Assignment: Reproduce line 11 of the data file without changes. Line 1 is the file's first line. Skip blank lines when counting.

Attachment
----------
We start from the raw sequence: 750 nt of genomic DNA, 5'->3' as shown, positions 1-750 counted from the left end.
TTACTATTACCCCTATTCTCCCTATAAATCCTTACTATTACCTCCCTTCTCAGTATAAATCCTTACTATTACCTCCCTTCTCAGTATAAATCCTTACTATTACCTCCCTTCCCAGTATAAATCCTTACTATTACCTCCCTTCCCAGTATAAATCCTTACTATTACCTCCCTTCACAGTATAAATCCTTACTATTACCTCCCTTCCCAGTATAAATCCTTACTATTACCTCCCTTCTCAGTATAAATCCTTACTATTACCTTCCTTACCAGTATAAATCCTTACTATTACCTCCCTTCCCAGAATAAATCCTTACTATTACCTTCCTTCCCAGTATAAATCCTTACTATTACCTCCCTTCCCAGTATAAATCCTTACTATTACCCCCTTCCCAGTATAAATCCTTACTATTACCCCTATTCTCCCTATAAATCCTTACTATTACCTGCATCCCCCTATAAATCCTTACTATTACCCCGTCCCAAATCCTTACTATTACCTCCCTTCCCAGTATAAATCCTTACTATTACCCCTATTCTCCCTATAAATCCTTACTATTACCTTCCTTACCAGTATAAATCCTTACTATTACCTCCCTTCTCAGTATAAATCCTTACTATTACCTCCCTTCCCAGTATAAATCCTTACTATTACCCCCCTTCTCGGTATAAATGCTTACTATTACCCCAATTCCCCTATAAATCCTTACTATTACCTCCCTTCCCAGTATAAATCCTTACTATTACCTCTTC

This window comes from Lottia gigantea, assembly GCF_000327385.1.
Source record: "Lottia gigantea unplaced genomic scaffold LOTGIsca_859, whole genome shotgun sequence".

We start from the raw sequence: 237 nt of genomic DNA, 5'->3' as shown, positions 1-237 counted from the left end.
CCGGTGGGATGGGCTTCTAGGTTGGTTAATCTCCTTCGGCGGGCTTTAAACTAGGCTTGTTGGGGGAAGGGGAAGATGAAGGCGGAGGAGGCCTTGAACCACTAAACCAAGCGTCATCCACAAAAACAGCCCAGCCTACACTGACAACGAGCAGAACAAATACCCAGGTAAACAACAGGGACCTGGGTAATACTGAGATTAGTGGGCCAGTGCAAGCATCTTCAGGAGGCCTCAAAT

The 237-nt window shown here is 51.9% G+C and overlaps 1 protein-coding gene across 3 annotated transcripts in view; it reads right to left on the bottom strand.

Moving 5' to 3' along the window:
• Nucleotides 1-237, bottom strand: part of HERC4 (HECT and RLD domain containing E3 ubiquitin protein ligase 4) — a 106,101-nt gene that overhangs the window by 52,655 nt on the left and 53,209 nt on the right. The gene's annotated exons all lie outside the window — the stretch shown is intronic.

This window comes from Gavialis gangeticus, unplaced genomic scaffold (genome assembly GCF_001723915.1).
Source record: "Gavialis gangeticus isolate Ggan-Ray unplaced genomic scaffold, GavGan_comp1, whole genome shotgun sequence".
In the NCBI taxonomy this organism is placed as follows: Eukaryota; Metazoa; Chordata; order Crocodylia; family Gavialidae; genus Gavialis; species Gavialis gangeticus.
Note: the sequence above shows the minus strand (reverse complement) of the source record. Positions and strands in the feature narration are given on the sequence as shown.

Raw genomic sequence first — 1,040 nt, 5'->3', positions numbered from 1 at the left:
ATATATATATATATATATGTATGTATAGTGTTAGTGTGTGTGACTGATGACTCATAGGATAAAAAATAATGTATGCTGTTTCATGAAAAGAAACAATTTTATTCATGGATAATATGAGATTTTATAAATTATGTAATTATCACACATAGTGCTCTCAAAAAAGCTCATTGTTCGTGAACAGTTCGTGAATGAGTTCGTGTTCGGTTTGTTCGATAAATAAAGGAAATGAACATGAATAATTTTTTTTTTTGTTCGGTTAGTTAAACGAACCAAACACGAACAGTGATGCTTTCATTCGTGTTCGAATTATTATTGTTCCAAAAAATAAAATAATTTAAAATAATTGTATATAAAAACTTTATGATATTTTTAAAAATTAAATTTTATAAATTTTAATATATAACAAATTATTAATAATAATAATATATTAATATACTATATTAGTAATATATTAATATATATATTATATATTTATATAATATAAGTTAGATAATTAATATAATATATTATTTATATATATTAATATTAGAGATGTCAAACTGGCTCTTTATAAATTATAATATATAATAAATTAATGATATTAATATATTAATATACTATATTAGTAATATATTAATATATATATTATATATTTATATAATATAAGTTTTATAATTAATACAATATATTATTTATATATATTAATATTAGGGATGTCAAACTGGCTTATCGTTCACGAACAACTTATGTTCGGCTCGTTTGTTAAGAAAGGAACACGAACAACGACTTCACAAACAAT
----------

Source record: "Gavialis gangeticus isolate Ggan-Ray unplaced genomic scaffold, GavGan_comp1, whole genome shotgun sequence".